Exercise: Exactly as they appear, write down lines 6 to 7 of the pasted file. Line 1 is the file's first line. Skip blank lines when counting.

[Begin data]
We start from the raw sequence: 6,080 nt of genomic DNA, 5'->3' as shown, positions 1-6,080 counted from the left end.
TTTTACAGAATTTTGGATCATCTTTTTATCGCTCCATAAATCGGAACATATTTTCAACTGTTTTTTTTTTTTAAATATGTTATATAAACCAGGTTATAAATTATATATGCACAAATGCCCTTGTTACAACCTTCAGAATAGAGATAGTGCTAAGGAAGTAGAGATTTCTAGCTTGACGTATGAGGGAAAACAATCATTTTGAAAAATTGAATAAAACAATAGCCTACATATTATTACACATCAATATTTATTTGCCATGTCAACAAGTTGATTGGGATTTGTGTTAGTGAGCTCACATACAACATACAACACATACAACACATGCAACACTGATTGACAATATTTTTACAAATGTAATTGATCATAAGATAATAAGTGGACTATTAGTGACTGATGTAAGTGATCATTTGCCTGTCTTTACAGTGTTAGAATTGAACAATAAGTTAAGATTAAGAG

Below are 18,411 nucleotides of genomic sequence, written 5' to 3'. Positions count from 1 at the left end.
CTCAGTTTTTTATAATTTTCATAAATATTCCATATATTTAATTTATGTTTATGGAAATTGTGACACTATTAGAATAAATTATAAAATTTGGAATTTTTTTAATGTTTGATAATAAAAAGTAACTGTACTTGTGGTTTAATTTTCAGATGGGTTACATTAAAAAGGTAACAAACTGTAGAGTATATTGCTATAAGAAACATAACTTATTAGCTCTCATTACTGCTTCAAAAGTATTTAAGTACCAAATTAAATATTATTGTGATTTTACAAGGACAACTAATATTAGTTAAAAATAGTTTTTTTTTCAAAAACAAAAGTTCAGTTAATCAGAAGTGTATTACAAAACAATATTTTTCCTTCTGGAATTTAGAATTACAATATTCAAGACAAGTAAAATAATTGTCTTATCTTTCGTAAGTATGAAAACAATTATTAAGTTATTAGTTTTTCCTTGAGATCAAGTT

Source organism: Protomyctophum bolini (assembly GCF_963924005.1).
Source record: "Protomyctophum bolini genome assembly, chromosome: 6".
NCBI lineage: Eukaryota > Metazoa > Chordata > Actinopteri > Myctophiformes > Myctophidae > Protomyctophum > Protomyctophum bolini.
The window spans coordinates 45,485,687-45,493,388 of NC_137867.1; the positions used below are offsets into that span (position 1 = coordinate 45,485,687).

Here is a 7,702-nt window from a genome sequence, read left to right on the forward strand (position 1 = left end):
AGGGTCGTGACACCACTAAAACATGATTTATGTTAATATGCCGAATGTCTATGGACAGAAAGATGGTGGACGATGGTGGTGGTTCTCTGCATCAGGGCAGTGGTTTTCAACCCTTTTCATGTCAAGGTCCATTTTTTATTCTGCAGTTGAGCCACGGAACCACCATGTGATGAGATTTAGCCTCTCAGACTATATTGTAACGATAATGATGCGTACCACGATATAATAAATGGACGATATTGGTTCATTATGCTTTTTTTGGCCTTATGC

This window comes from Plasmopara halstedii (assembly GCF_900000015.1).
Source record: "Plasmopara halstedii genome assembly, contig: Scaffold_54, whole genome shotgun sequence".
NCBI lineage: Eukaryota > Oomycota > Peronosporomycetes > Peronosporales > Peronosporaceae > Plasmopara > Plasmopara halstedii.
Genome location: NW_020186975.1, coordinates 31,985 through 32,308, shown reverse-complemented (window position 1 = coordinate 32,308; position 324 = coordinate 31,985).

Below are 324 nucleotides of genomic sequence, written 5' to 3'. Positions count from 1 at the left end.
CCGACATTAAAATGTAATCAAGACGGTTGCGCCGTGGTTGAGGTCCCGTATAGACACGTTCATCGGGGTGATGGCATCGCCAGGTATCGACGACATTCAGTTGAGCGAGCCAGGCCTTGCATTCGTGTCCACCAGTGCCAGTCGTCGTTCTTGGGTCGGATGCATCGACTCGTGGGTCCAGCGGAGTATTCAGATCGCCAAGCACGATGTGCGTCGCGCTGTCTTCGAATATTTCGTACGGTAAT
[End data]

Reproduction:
Source record: "Protomyctophum bolini genome assembly, chromosome: 6".
NCBI lineage: Eukaryota > Metazoa > Chordata > Actinopteri > Myctophiformes > Myctophidae > Protomyctophum > Protomyctophum bolini.